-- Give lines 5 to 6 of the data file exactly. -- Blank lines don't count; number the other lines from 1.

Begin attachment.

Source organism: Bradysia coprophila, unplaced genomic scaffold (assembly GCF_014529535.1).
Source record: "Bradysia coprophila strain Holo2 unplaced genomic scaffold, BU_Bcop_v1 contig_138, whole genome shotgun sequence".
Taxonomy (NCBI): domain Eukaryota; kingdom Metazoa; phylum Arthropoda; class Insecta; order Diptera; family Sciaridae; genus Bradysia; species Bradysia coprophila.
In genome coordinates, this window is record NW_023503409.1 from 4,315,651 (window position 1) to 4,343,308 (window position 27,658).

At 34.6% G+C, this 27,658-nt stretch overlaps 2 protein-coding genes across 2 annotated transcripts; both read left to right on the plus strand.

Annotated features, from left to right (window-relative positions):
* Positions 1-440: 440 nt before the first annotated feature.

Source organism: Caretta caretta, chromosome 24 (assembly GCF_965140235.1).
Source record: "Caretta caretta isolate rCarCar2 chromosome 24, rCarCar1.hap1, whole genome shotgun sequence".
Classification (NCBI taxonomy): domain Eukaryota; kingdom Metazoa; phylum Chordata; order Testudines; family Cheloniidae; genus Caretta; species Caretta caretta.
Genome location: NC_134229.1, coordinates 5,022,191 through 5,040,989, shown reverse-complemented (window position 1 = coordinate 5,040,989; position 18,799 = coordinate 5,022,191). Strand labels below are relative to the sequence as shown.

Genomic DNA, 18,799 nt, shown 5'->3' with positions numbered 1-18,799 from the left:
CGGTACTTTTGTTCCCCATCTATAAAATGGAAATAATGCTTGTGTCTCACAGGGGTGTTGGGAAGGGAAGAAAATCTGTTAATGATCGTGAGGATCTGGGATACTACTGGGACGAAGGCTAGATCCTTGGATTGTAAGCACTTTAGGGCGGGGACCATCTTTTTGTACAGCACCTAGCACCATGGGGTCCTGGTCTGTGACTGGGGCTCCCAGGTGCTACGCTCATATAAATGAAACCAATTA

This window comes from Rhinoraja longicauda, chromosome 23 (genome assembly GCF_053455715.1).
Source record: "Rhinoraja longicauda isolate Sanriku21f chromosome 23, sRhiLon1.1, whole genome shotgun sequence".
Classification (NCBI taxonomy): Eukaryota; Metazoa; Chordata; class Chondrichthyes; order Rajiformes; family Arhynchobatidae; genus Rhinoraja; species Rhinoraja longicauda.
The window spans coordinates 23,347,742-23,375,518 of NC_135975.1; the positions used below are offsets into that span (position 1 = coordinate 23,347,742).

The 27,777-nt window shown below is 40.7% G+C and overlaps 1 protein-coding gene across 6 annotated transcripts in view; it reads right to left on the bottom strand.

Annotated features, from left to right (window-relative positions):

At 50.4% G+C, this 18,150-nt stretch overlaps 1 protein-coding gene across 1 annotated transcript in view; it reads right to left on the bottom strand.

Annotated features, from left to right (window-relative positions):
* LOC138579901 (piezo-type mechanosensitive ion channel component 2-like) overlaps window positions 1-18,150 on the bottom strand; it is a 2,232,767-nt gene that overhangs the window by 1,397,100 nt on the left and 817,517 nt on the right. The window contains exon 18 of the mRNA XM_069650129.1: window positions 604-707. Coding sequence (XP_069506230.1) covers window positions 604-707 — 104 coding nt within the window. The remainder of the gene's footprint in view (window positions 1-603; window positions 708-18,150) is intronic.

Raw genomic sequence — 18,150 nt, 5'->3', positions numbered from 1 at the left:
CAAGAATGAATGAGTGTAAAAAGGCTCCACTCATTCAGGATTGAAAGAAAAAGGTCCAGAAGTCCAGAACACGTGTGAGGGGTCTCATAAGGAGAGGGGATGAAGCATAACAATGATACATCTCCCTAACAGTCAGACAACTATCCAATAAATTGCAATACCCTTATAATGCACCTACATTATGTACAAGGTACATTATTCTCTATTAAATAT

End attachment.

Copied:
At 34.6% G+C, this 27,658-nt stretch overlaps 2 protein-coding genes across 2 annotated transcripts; both read left to right on the plus strand.

Annotated features, from left to right (window-relative positions):